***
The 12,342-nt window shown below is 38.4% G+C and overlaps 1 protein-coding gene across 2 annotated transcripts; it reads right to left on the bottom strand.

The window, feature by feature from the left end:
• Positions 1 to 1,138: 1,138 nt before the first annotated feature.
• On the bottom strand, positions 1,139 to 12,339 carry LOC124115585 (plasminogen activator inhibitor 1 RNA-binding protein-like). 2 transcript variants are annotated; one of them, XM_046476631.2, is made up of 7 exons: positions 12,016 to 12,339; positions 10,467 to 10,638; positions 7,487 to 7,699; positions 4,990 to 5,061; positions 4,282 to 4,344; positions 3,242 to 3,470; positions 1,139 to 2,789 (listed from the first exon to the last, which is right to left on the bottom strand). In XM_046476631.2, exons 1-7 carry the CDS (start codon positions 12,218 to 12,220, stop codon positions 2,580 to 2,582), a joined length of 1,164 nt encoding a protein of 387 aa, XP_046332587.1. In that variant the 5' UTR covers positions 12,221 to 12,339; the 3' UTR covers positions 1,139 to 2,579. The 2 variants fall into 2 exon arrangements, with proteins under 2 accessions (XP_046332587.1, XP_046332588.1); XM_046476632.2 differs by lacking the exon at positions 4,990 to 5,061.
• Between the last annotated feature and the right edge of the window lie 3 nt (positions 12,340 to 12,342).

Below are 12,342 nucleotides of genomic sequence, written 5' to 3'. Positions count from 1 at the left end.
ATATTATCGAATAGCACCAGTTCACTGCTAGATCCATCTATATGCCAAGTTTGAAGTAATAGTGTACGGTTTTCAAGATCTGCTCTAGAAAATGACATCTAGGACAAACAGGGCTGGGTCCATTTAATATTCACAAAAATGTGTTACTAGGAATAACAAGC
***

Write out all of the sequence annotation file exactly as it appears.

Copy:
The 12,342-nt window shown below is 38.4% G+C and overlaps 1 protein-coding gene across 2 annotated transcripts; it reads right to left on the bottom strand.

The window, feature by feature from the left end:
• Positions 1 to 1,138: 1,138 nt before the first annotated feature.
• On the bottom strand, positions 1,139 to 12,339 carry LOC124115585 (plasminogen activator inhibitor 1 RNA-binding protein-like). 2 transcript variants are annotated; one of them, XM_046476631.2, is made up of 7 exons: positions 12,016 to 12,339; positions 10,467 to 10,638; positions 7,487 to 7,699; positions 4,990 to 5,061; positions 4,282 to 4,344; positions 3,242 to 3,470; positions 1,139 to 2,789 (listed from the first exon to the last, which is right to left on the bottom strand). In XM_046476631.2, exons 1-7 carry the CDS (start codon positions 12,218 to 12,220, stop codon positions 2,580 to 2,582), a joined length of 1,164 nt encoding a protein of 387 aa, XP_046332587.1. In that variant the 5' UTR covers positions 12,221 to 12,339; the 3' UTR covers positions 1,139 to 2,579. The 2 variants fall into 2 exon arrangements, with proteins under 2 accessions (XP_046332587.1, XP_046332588.1); XM_046476632.2 differs by lacking the exon at positions 4,990 to 5,061.
• Between the last annotated feature and the right edge of the window lie 3 nt (positions 12,340 to 12,342).

Below are 12,342 nucleotides of genomic sequence, written 5' to 3'. Positions count from 1 at the left end.
ATATTATCGAATAGCACCAGTTCACTGCTAGATCCATCTATATGCCAAGTTTGAAGTAATAGTGTACGGTTTTCAAGATCTGCTCTAGAAAATGACATCTAGGACAAACAGGGCTGGGTCCATTTAATATTCACAAAAATGTGTTACTAGGAATAACAAGC